Yesterday, I had some fun in Home Depot. While Mr. Gumby and the Gumby boys were finding a new toilet for our bathroom, I was happily amusing myself in the plumbing section. I rooted through several bins and boxes of PVC pipe parts and found what I needed to make a couple of "phones" for my classroom. I'm not much of a crafter (or craftsman, for that matter), so I needed to go the easiest route possible. I didn't want to saw PVC into sections (that's way too much work) so I opted for the "put-together-already-cut-pieces" plan. With a little twisting, turning and connecting ...voila! I had a "phone"!
Of course, I had to try out my new "phone" right there at Home Depot. Younger Son came walking down the aisle as I was talking to myself on my new "phone". He grinned, rolled his eyes and then jogged off to tell his older brother that Mom was talking to herself again. (My family never quite knows what to expect from me.) In a few moments, Mr. Gumby and both Gumby boys came around the end of the aisle pretending to talk to themselves on make believe phones. I'm telling you I live with a bunch of jokers! I proceeded to explain to the three goofballs that I had a very good educational reason for talking to myself with 1 1/2 inch PVC pipe.
These devices are called whisper phones, phonics phones or toobaloos. They can be homemade (like mine) with PVC pipe or purchased from teacher stores. The ones I've seen at teacher stores and websites are called Toobaloos. Toobaloos come in fancy colors and shiny metallic finishes. According to the Meyer-Johnson website, they are "an interactive learning tool ideal for students to improve reading fluency and comprehension, phonics, articulation and voice. The Toobaloo is a simple, break-resistant device that magnifies voices so students hear themselves loud and clear as they softly practice their reading rate, phrasing and speech." The phones are used by special education teachers and speech and language pathologists.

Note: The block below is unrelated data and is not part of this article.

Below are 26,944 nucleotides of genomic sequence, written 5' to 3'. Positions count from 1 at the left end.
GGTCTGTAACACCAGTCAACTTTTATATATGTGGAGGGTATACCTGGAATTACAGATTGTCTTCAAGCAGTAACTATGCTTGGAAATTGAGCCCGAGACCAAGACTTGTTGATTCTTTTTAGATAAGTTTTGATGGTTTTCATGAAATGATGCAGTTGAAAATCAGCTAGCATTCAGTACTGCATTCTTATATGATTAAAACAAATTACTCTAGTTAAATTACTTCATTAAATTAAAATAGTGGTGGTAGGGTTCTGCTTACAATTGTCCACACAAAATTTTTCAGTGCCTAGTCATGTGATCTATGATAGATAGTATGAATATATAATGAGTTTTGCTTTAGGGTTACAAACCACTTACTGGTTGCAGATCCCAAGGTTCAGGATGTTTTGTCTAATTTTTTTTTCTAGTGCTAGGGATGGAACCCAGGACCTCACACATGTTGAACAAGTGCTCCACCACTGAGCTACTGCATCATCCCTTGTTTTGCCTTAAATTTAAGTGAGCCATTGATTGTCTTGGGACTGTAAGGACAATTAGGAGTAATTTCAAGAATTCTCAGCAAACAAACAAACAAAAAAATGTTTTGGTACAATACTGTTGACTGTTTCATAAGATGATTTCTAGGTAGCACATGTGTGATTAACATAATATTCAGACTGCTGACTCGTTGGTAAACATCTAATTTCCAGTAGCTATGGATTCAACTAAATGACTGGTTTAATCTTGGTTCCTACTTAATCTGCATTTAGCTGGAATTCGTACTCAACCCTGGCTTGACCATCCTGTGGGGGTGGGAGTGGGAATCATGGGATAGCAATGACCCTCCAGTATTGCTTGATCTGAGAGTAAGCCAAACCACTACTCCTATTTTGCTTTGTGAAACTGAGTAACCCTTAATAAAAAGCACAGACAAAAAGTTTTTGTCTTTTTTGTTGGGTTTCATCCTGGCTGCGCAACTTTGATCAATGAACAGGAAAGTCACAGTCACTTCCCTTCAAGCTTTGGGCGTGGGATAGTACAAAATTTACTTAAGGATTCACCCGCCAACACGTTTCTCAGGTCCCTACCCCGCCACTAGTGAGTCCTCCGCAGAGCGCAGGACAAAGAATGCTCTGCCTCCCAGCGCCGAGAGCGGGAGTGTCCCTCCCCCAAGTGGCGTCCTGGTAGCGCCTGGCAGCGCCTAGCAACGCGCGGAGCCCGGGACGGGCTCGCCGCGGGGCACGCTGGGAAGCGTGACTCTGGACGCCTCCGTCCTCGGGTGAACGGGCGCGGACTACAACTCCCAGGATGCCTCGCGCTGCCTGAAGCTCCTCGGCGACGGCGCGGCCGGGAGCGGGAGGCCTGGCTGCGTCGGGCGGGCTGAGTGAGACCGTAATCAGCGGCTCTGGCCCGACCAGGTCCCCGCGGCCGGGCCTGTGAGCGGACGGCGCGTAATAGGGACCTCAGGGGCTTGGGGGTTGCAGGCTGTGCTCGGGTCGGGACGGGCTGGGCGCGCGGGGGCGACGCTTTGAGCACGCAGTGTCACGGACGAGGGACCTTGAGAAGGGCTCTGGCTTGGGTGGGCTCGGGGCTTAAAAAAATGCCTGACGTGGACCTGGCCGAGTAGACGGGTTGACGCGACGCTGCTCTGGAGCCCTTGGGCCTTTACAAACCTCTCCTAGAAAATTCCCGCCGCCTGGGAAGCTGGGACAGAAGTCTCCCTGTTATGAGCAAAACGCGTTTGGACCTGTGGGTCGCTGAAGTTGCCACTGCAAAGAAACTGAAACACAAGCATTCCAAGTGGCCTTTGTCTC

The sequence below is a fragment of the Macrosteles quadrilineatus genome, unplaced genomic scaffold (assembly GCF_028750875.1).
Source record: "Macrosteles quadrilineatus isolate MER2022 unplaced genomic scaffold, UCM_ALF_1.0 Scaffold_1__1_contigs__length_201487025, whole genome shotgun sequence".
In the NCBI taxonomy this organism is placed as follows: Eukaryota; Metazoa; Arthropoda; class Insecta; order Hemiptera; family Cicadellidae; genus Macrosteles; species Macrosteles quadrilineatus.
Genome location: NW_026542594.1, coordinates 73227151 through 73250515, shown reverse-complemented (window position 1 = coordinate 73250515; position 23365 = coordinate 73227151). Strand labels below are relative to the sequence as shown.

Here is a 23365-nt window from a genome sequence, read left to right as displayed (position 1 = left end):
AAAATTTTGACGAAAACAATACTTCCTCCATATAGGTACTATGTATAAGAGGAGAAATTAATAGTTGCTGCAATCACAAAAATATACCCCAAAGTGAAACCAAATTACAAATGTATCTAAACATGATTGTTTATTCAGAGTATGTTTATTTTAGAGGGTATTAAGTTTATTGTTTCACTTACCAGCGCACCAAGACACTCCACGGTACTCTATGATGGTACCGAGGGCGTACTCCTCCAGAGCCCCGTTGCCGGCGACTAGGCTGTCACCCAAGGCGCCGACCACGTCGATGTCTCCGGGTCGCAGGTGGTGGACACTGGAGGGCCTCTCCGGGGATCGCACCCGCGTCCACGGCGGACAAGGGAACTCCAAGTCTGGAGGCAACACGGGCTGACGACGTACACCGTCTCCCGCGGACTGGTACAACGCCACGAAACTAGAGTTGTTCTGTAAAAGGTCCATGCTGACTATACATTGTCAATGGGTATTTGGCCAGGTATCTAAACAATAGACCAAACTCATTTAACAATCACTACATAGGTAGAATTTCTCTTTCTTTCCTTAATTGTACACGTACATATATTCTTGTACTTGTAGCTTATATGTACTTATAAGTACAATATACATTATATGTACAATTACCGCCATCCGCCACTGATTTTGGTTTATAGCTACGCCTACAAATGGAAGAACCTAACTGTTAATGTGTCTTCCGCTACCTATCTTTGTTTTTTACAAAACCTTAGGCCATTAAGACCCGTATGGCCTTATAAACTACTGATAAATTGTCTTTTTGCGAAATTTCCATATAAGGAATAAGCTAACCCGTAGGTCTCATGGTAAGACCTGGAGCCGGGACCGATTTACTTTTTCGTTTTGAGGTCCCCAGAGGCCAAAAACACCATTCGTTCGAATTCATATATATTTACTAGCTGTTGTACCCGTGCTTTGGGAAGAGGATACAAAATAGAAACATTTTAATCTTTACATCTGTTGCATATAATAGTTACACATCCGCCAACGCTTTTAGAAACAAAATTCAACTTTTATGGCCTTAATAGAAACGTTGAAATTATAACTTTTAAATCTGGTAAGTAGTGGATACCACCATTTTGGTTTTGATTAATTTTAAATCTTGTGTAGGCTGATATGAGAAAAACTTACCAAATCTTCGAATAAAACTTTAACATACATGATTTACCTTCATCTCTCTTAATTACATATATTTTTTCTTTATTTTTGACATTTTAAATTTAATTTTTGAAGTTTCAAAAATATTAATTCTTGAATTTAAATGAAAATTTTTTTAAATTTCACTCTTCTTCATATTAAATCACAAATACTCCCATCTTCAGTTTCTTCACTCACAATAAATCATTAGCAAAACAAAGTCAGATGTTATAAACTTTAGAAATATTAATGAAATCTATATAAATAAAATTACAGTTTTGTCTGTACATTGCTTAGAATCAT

The devices are also wonderful tools to use with English Language Learners! I made myself two phones and am going to try them out with a couple of my students in the new year. If they're successful, I plan to make myself a few more. I don't need fancy colors and my homemade PVC pipe phones are dishwasher safe as well.
I found several articles on whisper phones. I'm including the articles here in case you would like to read them, too.
Open Websites from the University of Texas Department of Education
The CANDL Foundation
(The CANDL Foundation folks will send you 6 free phonics phones, if you send a request signed by your school's principal.)
Whisper Phone (The Solo from this company has a harness that fits over a child's head to hold the phone in place.)
Make Your Own Whisper Phones
(The author of this blog says it costs her 50 cents per phone when she makes her own.)